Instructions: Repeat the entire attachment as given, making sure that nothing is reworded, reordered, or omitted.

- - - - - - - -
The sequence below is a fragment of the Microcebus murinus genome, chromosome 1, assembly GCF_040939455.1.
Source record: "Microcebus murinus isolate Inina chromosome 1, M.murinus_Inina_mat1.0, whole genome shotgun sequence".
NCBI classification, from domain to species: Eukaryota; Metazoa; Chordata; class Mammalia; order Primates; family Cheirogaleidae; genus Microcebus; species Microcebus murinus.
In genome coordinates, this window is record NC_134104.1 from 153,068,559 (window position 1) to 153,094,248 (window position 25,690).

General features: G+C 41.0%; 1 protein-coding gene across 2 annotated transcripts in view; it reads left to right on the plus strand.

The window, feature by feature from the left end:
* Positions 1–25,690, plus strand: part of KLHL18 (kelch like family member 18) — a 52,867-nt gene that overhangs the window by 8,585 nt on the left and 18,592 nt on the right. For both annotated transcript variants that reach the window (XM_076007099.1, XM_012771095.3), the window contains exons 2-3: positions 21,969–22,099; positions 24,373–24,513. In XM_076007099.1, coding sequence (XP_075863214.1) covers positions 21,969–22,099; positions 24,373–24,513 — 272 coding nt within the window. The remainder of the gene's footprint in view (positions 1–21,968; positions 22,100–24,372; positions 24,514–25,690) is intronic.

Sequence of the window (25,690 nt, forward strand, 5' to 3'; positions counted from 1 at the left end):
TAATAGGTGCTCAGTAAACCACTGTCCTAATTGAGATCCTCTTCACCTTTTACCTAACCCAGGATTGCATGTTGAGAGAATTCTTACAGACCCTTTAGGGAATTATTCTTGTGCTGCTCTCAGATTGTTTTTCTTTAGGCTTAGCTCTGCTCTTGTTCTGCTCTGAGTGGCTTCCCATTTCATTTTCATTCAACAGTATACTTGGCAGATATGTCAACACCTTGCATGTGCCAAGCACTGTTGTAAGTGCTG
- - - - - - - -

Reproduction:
The sequence below is a fragment of the Microcebus murinus genome, chromosome 1, assembly GCF_040939455.1.
Source record: "Microcebus murinus isolate Inina chromosome 1, M.murinus_Inina_mat1.0, whole genome shotgun sequence".
NCBI classification, from domain to species: Eukaryota; Metazoa; Chordata; class Mammalia; order Primates; family Cheirogaleidae; genus Microcebus; species Microcebus murinus.
In genome coordinates, this window is record NC_134104.1 from 153,068,559 (window position 1) to 153,094,248 (window position 25,690).

General features: G+C 41.0%; 1 protein-coding gene across 2 annotated transcripts in view; it reads left to right on the plus strand.

The window, feature by feature from the left end:
* Positions 1–25,690, plus strand: part of KLHL18 (kelch like family member 18) — a 52,867-nt gene that overhangs the window by 8,585 nt on the left and 18,592 nt on the right. For both annotated transcript variants that reach the window (XM_076007099.1, XM_012771095.3), the window contains exons 2-3: positions 21,969–22,099; positions 24,373–24,513. In XM_076007099.1, coding sequence (XP_075863214.1) covers positions 21,969–22,099; positions 24,373–24,513 — 272 coding nt within the window. The remainder of the gene's footprint in view (positions 1–21,968; positions 22,100–24,372; positions 24,514–25,690) is intronic.

Sequence of the window (25,690 nt, forward strand, 5' to 3'; positions counted from 1 at the left end):
TAATAGGTGCTCAGTAAACCACTGTCCTAATTGAGATCCTCTTCACCTTTTACCTAACCCAGGATTGCATGTTGAGAGAATTCTTACAGACCCTTTAGGGAATTATTCTTGTGCTGCTCTCAGATTGTTTTTCTTTAGGCTTAGCTCTGCTCTTGTTCTGCTCTGAGTGGCTTCCCATTTCATTTTCATTCAACAGTATACTTGGCAGATATGTCAACACCTTGCATGTGCCAAGCACTGTTGTAAGTGCTG